“Sticks and stones can break my bones, but names can never hurt me…” Should Non-Disparagement Provisions be Included in Employment Agreements?
March 16, 2022
By: Colin A. Walker
In a non-disparagement agreement, a party agrees not to disparage, or make negative comments about, another party. This is broader than the protection provided by libel, slander, and defamation laws because these claims requires malice and other elements not required to prove a breach of a contract like a non-disparagement agreement.
For many years, non-disparagement agreements have been common in separation agreements and settlement agreements because the employee and employer are parting ways, often with hard feelings or legal claims against each other. In an effort to achieve an amicable separation or resolution of a dispute, it is often in both parties’ interests to agree not to make negative comments about each other and, since they will have no ongoing relationship, there is usually no reason for them to say anything about each other in the future.
However, in recent years some employers have started to include non-disparagement clauses in employment agreements. In my opinion, this does not make sense. Unlike the case of a separating employee, an employee signing an employment agreement is just beginning (not ending) his or her relationship with the employer. As part of his or her job, the employee may need to make negative comments about the employer. For example, an employee may need to take responsibility for a mistake in a conversation with a customer like this:
Employee: I am sorry we didn’t deliver the product on time. Our people screwed up and we take full responsibility for it. We will do our very best to make sure it doesn’t happen again.
Customer: Thank you. This caused a big problem for us, but since you have taken responsibility for it, we’ll chalk it up to a bad day and continue our relationship. Thanks for being honest.
The employee has saved an important customer relationship by being honest about a mistake made by his or her employer, but, to do so, had to say something negative about the employer. This would violate a non-disparagement clause.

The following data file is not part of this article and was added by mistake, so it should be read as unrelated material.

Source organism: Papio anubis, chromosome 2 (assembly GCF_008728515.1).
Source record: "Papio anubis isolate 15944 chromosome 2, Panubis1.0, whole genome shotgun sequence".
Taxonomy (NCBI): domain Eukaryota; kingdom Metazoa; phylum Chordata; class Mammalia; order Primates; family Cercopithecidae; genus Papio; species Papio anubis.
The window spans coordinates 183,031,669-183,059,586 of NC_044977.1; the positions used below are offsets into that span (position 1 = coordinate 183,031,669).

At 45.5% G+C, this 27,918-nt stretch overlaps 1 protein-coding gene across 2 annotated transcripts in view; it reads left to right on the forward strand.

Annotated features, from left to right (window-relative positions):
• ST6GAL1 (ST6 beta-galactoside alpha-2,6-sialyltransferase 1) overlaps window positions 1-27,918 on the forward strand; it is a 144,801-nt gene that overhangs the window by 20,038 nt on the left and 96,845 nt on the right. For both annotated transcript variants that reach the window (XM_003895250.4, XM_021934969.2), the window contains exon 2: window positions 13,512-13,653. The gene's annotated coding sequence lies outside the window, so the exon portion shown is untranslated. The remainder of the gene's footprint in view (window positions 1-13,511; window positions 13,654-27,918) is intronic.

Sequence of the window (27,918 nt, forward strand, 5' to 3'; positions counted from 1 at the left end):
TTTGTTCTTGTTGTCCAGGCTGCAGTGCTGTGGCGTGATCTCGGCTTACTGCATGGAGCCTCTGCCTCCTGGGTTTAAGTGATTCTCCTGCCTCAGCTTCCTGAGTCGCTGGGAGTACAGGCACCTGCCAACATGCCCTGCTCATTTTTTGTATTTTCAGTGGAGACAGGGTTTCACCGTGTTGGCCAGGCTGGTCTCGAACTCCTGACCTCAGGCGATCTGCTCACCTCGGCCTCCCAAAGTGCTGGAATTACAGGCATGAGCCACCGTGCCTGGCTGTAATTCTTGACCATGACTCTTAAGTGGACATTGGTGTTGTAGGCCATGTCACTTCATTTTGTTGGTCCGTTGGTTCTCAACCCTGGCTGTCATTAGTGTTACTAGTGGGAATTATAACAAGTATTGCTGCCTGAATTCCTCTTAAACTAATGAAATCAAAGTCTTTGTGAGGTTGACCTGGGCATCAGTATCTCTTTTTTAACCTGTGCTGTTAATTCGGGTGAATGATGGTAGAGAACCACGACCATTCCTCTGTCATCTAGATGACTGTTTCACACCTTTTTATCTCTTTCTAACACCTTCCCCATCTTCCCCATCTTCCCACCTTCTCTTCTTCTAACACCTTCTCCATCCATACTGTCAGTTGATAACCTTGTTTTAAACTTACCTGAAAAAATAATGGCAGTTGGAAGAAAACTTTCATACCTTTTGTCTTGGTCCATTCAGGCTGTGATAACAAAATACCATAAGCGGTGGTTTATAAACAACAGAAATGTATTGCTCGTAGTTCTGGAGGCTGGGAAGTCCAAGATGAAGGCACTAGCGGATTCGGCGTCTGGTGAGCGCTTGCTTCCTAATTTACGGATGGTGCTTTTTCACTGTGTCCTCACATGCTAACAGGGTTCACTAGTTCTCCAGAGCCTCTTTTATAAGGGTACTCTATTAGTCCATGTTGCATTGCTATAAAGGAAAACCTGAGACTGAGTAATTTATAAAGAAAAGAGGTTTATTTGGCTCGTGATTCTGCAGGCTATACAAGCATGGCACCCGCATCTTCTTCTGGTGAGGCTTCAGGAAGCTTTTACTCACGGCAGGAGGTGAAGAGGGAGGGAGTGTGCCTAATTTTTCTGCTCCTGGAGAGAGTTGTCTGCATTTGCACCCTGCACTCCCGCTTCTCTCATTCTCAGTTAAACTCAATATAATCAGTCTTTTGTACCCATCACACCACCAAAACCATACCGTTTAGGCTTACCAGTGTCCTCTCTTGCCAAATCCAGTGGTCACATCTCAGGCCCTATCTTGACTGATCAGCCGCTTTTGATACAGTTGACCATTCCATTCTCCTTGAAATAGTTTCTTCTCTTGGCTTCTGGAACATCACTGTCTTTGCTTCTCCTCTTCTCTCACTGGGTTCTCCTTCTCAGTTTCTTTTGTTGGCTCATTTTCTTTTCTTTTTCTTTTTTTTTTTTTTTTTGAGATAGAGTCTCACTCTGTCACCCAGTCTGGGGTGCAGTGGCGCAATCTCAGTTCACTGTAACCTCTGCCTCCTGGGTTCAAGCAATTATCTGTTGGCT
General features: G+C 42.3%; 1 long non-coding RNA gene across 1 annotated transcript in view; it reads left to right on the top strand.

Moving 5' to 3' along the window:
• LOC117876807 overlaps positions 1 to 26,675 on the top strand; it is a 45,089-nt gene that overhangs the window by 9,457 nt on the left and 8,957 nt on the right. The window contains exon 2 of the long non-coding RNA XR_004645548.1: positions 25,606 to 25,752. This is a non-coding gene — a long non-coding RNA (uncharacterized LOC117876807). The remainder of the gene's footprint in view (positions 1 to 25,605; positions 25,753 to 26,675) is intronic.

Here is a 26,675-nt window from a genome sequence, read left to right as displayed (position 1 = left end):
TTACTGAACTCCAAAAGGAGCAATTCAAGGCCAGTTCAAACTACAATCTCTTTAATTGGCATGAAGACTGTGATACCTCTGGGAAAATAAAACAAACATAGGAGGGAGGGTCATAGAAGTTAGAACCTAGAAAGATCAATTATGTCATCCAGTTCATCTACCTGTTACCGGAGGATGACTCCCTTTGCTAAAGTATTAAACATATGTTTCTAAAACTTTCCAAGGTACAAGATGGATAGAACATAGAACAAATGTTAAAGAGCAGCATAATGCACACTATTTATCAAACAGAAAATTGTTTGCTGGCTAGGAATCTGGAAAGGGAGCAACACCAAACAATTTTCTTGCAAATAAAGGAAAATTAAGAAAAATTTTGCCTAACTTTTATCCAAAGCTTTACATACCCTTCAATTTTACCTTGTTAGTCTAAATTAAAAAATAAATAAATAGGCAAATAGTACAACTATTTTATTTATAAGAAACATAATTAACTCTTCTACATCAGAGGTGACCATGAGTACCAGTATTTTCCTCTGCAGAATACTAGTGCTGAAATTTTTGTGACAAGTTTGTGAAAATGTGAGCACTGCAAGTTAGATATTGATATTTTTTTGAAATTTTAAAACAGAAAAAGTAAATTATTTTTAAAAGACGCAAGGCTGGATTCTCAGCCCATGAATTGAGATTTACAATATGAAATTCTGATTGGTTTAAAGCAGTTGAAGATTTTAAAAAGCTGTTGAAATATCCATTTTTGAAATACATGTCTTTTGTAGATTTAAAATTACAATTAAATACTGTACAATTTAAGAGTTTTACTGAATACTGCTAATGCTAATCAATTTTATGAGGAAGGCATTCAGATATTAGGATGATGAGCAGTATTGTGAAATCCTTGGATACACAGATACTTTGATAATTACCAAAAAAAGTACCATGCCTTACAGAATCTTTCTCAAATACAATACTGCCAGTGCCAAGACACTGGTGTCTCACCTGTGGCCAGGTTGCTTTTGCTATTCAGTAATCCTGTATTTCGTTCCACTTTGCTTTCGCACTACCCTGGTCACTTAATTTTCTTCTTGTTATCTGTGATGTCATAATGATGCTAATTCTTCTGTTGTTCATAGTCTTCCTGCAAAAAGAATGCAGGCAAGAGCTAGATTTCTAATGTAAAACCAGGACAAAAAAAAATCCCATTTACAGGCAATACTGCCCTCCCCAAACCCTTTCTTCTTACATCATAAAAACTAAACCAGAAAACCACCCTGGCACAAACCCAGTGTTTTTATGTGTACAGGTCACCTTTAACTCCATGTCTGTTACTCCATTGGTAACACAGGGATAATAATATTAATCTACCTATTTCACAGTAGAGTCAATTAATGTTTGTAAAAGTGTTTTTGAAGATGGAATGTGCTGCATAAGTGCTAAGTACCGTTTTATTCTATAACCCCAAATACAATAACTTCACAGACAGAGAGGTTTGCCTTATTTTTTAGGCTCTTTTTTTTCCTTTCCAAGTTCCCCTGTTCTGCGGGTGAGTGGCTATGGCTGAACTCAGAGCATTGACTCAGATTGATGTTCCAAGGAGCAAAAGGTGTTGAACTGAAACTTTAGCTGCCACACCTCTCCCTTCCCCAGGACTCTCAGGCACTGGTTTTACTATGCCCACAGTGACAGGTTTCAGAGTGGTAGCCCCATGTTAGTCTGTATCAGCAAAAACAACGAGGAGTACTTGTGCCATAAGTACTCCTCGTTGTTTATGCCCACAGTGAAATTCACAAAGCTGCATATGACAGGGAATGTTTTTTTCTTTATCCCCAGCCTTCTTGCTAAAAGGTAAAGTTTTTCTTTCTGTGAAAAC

I know what you’re thinking: an employer would never enforce a non-disparagement agreement under these circumstances. But, if you are not going to enforce it, why have it? And, if you are not going to enforce it consistently, you could expose yourself to discrimination claims. Overly-broad non-disparagement agreements could also expose an employer to liability under such laws as the National Labor Relations Act, which, among other things, prohibits taking action against employees for discussing unfair workplace practices such as unfair pay, benefits, working conditions, etc. (“concerted activity”). Furthermore, conscientious employees will know that they are prohibited from making negative comments and this might cause them to hesitate to have the honest conversation with the customer. Do you want your employees to hesitate to have a conversation that might save a valuable customer relationship? Of course not.
These risks can be mitigated by including exceptions for such things as concerted activity, compliance with subpoenas, and other activity required by law. However, even thoughtful drafting cannot anticipate every situation that might be a proper exception. And, there are likely to be many proper exceptions because, unlike a departing employee, an employee signing an employment agreement will have an ongoing future relationship with the employer (and hopefully a long one).
The better practice is to not include non-disparagement clauses in employment agreements and discipline or fire employees who make inappropriate negative statements about the employer. In egregious cases, the employer may be able to assert claims against the employee such as defamation or breach of the duty of loyalty.
If you are going to have a non-disparagement agreement, like any contract or legal document, it should be carefully drafted. Enforcement is difficult and drafters should consider specific remedies such as injunctive relief and liquidated damages. Scope can be tricky, especially for corporations or other organizations comprised of many employees, which should not be bound by any statement by any low-level employee. Competent legal counsel should be consulted.